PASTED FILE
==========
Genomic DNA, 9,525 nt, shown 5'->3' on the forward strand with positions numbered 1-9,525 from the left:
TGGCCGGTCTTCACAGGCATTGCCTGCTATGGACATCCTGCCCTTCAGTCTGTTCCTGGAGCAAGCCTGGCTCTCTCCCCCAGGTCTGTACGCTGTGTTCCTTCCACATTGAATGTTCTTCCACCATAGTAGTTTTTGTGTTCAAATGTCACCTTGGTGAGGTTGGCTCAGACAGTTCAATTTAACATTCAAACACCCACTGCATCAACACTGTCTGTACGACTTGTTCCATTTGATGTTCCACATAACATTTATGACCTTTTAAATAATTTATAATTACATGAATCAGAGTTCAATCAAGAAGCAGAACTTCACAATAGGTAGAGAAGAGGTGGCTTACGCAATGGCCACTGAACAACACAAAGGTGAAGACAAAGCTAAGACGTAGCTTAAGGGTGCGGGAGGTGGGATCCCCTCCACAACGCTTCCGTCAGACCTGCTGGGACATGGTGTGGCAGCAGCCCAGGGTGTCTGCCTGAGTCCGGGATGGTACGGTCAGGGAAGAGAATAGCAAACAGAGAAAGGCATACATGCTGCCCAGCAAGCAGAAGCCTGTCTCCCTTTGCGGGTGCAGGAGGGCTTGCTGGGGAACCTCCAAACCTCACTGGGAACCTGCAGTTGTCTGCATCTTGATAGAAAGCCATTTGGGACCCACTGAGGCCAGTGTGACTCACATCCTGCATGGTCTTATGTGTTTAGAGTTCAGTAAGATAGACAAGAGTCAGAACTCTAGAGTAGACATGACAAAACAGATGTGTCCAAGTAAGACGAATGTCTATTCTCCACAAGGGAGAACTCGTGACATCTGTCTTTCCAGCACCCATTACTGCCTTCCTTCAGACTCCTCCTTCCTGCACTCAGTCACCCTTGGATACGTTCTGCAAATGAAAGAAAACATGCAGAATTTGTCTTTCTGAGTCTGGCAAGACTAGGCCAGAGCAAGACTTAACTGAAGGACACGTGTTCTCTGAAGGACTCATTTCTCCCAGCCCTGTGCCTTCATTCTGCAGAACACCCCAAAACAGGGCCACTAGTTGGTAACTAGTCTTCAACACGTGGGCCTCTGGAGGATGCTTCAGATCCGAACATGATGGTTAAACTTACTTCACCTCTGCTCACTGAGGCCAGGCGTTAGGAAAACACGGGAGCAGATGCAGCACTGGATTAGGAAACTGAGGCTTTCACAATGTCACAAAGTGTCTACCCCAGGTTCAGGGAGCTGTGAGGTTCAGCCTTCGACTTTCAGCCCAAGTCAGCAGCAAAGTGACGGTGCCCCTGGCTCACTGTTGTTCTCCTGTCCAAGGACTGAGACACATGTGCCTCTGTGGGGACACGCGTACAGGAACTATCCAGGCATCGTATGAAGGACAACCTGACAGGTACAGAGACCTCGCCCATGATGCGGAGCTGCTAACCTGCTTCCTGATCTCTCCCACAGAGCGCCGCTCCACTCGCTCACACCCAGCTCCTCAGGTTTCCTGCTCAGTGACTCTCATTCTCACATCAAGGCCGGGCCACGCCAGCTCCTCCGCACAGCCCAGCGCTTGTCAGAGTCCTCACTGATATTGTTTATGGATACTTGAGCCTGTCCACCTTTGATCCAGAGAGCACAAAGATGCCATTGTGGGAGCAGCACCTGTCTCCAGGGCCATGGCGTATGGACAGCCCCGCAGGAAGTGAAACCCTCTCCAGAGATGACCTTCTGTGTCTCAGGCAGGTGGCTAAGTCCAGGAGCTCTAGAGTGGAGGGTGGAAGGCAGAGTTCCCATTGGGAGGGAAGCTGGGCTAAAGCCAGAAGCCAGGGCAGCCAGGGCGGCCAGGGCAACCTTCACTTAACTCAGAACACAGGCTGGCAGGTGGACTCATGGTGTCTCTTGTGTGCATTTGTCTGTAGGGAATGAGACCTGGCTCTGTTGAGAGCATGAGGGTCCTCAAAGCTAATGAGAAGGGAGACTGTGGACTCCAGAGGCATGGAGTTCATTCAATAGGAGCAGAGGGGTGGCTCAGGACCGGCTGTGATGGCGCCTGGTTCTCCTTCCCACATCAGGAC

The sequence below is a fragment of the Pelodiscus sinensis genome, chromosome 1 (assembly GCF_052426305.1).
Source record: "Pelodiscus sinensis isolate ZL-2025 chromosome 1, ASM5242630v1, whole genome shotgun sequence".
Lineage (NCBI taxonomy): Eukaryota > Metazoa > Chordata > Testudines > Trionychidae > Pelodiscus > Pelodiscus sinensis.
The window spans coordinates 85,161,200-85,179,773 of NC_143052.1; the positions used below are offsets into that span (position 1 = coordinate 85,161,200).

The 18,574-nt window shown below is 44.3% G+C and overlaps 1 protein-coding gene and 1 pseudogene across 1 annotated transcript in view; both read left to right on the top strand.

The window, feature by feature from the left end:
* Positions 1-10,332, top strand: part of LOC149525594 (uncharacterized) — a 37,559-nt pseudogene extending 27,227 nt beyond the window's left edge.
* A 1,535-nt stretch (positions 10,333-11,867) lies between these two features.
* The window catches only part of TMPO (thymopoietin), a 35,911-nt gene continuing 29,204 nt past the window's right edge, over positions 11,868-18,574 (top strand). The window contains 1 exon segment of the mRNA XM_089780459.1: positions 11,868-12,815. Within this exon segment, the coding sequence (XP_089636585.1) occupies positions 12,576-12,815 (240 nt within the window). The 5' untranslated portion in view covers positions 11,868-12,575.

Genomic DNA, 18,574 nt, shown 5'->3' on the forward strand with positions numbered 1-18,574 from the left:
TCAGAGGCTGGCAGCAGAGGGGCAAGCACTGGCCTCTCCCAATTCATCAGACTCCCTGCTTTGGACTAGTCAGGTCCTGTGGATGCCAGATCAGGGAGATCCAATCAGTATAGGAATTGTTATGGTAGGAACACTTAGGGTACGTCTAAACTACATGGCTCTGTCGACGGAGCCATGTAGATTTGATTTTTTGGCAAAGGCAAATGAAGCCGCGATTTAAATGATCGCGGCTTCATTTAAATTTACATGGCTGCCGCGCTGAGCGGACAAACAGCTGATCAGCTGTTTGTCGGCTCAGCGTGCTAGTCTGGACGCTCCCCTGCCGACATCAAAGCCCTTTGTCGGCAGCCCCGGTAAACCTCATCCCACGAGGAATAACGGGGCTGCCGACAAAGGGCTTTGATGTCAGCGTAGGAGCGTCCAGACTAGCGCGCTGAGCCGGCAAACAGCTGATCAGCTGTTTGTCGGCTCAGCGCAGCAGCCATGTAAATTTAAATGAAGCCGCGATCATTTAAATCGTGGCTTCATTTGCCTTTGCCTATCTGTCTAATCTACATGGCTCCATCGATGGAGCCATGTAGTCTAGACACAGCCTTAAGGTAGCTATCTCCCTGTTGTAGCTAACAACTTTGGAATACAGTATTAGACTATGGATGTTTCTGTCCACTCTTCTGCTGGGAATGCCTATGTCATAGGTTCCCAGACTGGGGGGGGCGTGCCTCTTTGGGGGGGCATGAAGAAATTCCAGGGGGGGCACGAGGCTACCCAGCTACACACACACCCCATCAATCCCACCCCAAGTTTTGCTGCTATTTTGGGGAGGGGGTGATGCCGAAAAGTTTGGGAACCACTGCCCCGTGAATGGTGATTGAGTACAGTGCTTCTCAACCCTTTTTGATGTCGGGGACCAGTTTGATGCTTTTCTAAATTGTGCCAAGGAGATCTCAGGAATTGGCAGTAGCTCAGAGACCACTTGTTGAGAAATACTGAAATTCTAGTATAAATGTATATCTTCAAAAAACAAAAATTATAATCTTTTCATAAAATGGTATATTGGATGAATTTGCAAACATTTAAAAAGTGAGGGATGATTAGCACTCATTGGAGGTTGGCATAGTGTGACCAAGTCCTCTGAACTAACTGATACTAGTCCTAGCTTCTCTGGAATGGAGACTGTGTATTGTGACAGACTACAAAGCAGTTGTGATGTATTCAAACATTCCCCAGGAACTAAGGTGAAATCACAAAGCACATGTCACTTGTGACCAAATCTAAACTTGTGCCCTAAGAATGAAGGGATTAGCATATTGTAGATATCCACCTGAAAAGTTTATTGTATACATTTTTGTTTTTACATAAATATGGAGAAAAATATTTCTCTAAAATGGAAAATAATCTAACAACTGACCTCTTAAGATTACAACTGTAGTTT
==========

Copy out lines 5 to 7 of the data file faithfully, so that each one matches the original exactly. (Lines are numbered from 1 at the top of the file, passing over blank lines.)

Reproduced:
Lineage (NCBI taxonomy): Eukaryota > Metazoa > Chordata > Testudines > Trionychidae > Pelodiscus > Pelodiscus sinensis.
The window spans coordinates 85,161,200-85,179,773 of NC_143052.1; the positions used below are offsets into that span (position 1 = coordinate 85,161,200).

The 18,574-nt window shown below is 44.3% G+C and overlaps 1 protein-coding gene and 1 pseudogene across 1 annotated transcript in view; both read left to right on the top strand.